You don’t go from kerosene lantern to dishwasher, air-conditioning and laundry machines in one jump.

            First you knock off the costs of fuel with a solar lamp that can charge your cellphone, then you move on from there.

            If you’ve ever wondered why “western solutions” get such a bad rap, that’s why.

          • Sjefssynseren

            “You don’t go from Kerosene lantern… first you knock off costs of fuel with a solar lamp…”

            Sure, a sound argument – also an approach that has been tried, tested and failed to promote electrification at a large scale, due to the relatively high costs of solar.

            If you read my reply to Peter, you’ll see that what I am advocating is the exact same approach, but with a technology that has a lower price point. A lower price point means wider dissemination. It might sound ridiculous to you that people can’t afford $20 USD for a lamp that you know will easily “pay for itself” in kerosene savings, but over here that’s a small fortune, and puts the technology out of reach for a large of the customer segment currently without access to electricity.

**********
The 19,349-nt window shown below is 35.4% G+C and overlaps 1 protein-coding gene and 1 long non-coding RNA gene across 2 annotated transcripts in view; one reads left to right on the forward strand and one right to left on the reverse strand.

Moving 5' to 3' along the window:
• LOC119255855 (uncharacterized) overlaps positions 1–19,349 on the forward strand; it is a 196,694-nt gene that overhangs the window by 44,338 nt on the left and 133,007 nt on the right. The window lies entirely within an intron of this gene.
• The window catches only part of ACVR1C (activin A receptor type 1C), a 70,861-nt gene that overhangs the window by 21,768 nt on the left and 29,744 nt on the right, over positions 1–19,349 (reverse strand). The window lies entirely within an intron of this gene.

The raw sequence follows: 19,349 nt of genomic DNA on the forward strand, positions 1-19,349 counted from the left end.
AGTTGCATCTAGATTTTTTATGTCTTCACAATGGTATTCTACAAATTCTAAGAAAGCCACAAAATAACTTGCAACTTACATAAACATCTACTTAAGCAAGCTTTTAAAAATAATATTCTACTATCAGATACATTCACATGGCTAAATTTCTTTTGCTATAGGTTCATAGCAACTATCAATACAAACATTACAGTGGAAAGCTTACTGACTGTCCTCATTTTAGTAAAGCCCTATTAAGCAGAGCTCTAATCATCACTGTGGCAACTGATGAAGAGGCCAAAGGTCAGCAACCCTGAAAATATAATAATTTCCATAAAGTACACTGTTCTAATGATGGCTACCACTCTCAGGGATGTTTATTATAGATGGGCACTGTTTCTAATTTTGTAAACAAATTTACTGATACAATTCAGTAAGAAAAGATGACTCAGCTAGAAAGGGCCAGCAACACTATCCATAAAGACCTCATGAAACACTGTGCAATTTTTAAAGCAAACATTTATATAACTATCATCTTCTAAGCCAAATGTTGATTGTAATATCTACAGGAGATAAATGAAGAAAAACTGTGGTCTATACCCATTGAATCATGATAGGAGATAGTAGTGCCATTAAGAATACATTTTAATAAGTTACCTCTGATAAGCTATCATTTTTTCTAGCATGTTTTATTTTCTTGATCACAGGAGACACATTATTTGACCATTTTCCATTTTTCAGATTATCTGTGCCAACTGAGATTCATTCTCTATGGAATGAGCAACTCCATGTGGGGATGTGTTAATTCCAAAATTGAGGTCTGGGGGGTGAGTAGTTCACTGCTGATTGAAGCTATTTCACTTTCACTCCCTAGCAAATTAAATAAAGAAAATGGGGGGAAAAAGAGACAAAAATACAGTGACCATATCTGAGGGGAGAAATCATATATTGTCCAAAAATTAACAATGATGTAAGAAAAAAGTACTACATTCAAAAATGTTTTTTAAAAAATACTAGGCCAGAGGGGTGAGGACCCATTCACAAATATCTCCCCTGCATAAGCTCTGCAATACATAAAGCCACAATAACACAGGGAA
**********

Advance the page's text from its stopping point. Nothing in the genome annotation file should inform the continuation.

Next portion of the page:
When solar lamps can be sold at 5-6 USD, then your approach will work even among the poorest of the poor. If the price remains the same, then wider dissemination will be contingent on economic growth increasing the purchasing power of many of the poor – but what we know is that there will “always” be those subsisting on less than that.

            When there are pedal-powered LED lights already available at a lower price point, they can bridge the gap, so to speak, until solar becomes cheaper in a certain customer location or certain customers increase their purchasing power. That is a better approach than fighting the stats and science that tells us solar is still too expensive. Pedal power is an appropriate solution in the interim for specific customer segments, not the long run.